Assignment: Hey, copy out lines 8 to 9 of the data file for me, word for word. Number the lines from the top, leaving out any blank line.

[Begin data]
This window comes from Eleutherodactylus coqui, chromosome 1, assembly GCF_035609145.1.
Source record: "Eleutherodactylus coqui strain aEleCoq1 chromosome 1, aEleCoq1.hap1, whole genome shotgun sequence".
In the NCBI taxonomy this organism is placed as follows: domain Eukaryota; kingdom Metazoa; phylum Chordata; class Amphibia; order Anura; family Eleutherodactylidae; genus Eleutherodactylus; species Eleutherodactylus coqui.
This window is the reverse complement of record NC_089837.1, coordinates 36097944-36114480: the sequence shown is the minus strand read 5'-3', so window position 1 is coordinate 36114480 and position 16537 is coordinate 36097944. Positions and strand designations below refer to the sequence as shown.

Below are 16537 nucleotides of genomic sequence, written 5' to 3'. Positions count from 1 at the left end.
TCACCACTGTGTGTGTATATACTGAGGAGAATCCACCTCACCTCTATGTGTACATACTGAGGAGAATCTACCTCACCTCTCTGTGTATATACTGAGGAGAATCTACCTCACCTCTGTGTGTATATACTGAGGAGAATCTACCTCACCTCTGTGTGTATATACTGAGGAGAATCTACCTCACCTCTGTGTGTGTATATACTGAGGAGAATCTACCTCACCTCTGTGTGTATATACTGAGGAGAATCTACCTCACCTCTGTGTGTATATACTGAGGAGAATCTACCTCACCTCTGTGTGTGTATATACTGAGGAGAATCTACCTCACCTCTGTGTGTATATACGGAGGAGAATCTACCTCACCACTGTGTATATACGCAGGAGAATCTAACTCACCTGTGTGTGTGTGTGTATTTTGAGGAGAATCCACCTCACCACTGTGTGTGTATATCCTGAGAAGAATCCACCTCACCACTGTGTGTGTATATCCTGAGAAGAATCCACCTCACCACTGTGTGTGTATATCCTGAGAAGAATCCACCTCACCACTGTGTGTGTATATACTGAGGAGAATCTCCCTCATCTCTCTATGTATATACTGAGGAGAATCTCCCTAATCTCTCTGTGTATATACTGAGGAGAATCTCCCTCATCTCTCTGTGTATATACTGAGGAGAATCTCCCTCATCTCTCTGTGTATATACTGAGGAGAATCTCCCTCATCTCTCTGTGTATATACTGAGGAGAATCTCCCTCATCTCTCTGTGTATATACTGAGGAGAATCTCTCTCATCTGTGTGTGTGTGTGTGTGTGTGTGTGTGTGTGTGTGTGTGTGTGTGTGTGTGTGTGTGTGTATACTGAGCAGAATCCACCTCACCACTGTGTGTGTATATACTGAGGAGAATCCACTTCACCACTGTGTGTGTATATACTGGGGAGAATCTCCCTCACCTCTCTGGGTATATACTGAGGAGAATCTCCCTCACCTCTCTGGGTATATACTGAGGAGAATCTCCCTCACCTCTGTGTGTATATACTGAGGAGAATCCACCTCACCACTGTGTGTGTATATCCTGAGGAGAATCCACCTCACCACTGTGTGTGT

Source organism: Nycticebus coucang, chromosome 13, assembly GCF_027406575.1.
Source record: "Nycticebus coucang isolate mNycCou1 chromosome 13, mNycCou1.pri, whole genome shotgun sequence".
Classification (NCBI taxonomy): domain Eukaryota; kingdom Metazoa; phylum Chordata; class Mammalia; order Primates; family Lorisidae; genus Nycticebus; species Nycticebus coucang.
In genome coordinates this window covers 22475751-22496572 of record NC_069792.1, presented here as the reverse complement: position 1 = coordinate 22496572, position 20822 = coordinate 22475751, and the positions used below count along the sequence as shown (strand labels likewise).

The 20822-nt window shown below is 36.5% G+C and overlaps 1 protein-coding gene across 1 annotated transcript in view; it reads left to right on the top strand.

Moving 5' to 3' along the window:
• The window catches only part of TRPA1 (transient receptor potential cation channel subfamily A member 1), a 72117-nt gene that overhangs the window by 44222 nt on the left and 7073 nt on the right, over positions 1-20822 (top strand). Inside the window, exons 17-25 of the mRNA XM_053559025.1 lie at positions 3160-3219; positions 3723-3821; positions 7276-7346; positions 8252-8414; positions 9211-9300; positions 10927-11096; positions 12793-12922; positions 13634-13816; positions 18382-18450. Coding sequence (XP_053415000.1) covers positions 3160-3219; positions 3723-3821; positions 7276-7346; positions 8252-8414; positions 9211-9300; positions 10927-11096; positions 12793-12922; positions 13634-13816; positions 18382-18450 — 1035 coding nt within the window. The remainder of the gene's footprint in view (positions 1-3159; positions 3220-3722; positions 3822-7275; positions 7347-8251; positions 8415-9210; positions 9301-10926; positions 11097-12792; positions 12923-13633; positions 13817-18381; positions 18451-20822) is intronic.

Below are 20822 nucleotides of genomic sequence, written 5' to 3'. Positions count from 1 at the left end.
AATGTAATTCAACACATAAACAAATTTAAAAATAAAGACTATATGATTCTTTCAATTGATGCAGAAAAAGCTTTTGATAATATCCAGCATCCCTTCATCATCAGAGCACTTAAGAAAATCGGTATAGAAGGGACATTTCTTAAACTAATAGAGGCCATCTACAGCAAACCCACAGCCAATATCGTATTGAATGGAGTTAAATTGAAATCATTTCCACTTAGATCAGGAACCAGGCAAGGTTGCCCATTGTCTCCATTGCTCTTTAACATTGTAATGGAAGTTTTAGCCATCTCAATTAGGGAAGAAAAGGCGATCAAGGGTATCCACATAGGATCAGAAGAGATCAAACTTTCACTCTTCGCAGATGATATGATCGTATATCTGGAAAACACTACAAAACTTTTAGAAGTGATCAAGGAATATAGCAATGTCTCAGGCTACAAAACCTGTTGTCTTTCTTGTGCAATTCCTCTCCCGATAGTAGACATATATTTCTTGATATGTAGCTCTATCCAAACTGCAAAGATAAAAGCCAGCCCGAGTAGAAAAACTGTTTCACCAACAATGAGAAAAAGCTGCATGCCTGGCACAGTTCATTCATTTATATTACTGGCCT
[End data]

Source record: "Nycticebus coucang isolate mNycCou1 chromosome 13, mNycCou1.pri, whole genome shotgun sequence".
Classification (NCBI taxonomy): domain Eukaryota; kingdom Metazoa; phylum Chordata; class Mammalia; order Primates; family Lorisidae; genus Nycticebus; species Nycticebus coucang.